Alternative assessments of large scale eutrophication using ecosystem simulations
Hind-casting and scenario modelling - Study
The Marine Strategy Framework Directive (MSFD) aims to achieve Good Environmental Status (GES) of the EU's marine waters by 2020, and to protect the marine resources upon which economic and social activities depend. The progress achieved in marine modelling gives the possibility of more realistic simulations of many aspects of the marine environment. Therefore, now the use of marine modelling can support the assessment process of the marine environment as foreseen in the MSFD by defining baselines, addressing data gaps and allowing for scenario simulations. We are here focusing on... demonstrating the usefulness of ecosystem model data for assessing eutrophication aspects, as covered by MSFD descriptor D5. The assessments are based on calculating indicators, namely first the long established trophic indicator TRIX and for comparison the more recent HEAT indicator (as applied by HELCOM). We show that the use of ecosystem model data allows identifying sensitive areas and assessing long term trends in the development of eutrophication in 2 major European water bodies. Specifically strong spatial gradients from the open sea to the coast are detected in many variables and indicators. The available high resolution of the simulations allows the identification of such spatial gradients. The investigation of long term trends points to slightly increasing eutrophication problems in the Mediterranean Sea and the Baltic Sea. This increasing eutrophication trend seems to be caused by increasing nitrate concentrations in the Mediterranean Sea. In contrast, in the Baltic Sea the increase in TRIX and HEAT indicators seems to be due to increasing phosphate concentrations. We performed scenario simulations for investigating the impact from changing climate variability and from reducing nutrient inputs in the Mediterranean Sea. According to the model results, reduced climate variability (by using climatological atmospheric forcing) would lead to increasing eutrophication problems in many coastal regions and especially in the Aegean Sea. The proposed nutrient reduction scenario achieves surprisingly minor overall improvements, which are clearly identifiable only in the Adriatic Sea and the Aegean Sea, regions actually suffering from the most pronounced nutrient inputs. Finally possible methodological improvements and a way forward are discussed. We conclude that further nutrient reductions in the Mediterranean Sea and in the Baltic Sea will be necessary to reduce the eutrophication impact on marine and coastal ecosystems. However, it seems illusionary to aim at fully restoring past ecosystems, rather ecosystem management should develop iterative adaptation strategies to deal with shifting baselines and to maintain ecosystem services at a sustainable level.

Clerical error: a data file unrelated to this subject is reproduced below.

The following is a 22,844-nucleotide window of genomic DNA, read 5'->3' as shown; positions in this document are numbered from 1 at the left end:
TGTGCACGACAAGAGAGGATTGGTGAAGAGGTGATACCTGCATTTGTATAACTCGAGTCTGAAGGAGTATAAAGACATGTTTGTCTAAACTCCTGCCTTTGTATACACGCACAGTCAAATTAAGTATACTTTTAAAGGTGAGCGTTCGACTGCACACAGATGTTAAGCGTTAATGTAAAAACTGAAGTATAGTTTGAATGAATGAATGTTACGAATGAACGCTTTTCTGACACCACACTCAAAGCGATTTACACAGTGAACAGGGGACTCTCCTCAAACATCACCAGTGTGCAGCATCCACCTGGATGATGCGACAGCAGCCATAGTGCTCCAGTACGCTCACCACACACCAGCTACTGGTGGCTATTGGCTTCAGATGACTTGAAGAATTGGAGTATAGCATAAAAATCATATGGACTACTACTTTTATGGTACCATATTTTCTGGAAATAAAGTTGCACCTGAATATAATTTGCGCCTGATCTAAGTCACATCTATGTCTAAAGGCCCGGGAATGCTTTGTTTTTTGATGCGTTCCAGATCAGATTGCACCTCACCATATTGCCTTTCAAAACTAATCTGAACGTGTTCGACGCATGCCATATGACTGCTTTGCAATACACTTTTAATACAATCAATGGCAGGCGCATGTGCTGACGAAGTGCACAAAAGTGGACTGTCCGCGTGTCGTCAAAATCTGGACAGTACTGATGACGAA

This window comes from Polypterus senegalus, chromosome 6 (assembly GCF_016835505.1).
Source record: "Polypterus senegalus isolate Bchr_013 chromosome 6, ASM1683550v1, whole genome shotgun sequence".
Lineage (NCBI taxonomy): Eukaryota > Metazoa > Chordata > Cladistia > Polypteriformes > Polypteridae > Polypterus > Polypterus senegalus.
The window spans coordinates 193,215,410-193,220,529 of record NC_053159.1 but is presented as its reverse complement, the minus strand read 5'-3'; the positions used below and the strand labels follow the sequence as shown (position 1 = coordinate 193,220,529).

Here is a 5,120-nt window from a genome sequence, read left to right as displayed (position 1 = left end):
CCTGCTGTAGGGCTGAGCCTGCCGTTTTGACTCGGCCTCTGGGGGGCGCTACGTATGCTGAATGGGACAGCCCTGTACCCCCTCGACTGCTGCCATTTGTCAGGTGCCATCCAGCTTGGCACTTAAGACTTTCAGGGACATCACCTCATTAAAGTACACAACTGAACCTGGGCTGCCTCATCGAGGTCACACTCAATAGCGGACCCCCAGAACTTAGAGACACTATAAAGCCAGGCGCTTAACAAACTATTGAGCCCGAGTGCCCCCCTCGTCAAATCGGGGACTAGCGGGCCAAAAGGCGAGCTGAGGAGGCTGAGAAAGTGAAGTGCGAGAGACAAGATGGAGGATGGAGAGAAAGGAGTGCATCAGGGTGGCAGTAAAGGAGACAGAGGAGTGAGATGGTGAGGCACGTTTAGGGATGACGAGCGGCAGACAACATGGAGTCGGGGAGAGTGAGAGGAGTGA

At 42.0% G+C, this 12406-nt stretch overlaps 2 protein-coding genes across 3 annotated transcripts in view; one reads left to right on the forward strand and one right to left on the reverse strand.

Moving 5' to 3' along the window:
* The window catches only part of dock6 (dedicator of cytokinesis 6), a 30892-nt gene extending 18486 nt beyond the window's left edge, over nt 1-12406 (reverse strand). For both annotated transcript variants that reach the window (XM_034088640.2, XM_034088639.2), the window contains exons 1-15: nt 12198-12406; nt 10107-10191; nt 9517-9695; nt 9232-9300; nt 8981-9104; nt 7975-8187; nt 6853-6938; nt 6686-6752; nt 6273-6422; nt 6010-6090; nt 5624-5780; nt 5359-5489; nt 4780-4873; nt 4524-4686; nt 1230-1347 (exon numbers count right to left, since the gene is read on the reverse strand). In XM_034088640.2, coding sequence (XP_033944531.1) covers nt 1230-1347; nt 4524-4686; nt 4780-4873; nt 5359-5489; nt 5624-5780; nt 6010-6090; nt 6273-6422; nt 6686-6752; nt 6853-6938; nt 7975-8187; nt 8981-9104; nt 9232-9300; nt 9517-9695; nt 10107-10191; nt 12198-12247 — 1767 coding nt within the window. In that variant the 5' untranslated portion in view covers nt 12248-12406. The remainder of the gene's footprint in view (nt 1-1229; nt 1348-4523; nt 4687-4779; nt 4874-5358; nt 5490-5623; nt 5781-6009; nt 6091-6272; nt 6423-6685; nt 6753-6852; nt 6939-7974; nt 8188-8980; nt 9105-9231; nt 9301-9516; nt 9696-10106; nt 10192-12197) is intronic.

- Corporate author(s): Joint Research Centre (European Commission) Themes: Environmental research, Environment policy and protection of the environment
- Subject: Aegean Sea, Baltic Sea, environmental protection, environmental research, eutrophication, marine ecosystem, marine environment, Mediterranean Sea, ocean, quality of the environment, research report, simulation, water protection